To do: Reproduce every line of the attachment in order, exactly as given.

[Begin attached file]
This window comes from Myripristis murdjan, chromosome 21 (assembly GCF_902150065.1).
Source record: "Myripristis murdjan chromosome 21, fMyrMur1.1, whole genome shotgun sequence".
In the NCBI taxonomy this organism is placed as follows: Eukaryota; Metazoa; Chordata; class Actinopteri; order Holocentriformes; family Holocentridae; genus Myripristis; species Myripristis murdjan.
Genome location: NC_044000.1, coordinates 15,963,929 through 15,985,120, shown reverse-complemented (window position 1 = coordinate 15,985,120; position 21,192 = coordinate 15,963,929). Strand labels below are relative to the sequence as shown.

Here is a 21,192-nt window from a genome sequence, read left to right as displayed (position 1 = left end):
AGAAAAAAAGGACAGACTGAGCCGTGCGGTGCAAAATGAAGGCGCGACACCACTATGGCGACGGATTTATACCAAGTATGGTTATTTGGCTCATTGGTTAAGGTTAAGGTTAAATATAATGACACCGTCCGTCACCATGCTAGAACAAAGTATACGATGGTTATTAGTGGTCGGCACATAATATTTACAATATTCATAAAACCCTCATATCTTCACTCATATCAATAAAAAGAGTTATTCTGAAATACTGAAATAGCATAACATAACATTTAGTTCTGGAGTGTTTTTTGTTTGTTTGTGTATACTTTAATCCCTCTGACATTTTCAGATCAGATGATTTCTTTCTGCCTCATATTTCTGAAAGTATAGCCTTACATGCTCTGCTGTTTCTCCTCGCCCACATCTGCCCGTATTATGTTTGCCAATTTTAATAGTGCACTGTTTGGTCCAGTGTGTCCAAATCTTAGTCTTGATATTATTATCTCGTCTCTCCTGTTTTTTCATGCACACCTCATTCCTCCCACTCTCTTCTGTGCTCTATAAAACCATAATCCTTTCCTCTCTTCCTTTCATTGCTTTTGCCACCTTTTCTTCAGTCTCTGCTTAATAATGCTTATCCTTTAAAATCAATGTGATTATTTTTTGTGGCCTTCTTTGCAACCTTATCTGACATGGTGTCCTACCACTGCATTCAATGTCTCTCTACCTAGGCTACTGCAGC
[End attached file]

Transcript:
This window comes from Myripristis murdjan, chromosome 21 (assembly GCF_902150065.1).
Source record: "Myripristis murdjan chromosome 21, fMyrMur1.1, whole genome shotgun sequence".
In the NCBI taxonomy this organism is placed as follows: Eukaryota; Metazoa; Chordata; class Actinopteri; order Holocentriformes; family Holocentridae; genus Myripristis; species Myripristis murdjan.
Genome location: NC_044000.1, coordinates 15,963,929 through 15,985,120, shown reverse-complemented (window position 1 = coordinate 15,985,120; position 21,192 = coordinate 15,963,929). Strand labels below are relative to the sequence as shown.

Here is a 21,192-nt window from a genome sequence, read left to right as displayed (position 1 = left end):
AGAAAAAAAGGACAGACTGAGCCGTGCGGTGCAAAATGAAGGCGCGACACCACTATGGCGACGGATTTATACCAAGTATGGTTATTTGGCTCATTGGTTAAGGTTAAGGTTAAATATAATGACACCGTCCGTCACCATGCTAGAACAAAGTATACGATGGTTATTAGTGGTCGGCACATAATATTTACAATATTCATAAAACCCTCATATCTTCACTCATATCAATAAAAAGAGTTATTCTGAAATACTGAAATAGCATAACATAACATTTAGTTCTGGAGTGTTTTTTGTTTGTTTGTGTATACTTTAATCCCTCTGACATTTTCAGATCAGATGATTTCTTTCTGCCTCATATTTCTGAAAGTATAGCCTTACATGCTCTGCTGTTTCTCCTCGCCCACATCTGCCCGTATTATGTTTGCCAATTTTAATAGTGCACTGTTTGGTCCAGTGTGTCCAAATCTTAGTCTTGATATTATTATCTCGTCTCTCCTGTTTTTTCATGCACACCTCATTCCTCCCACTCTCTTCTGTGCTCTATAAAACCATAATCCTTTCCTCTCTTCCTTTCATTGCTTTTGCCACCTTTTCTTCAGTCTCTGCTTAATAATGCTTATCCTTTAAAATCAATGTGATTATTTTTTGTGGCCTTCTTTGCAACCTTATCTGACATGGTGTCCTACCACTGCATTCAATGTCTCTCTACCTAGGCTACTGCAGC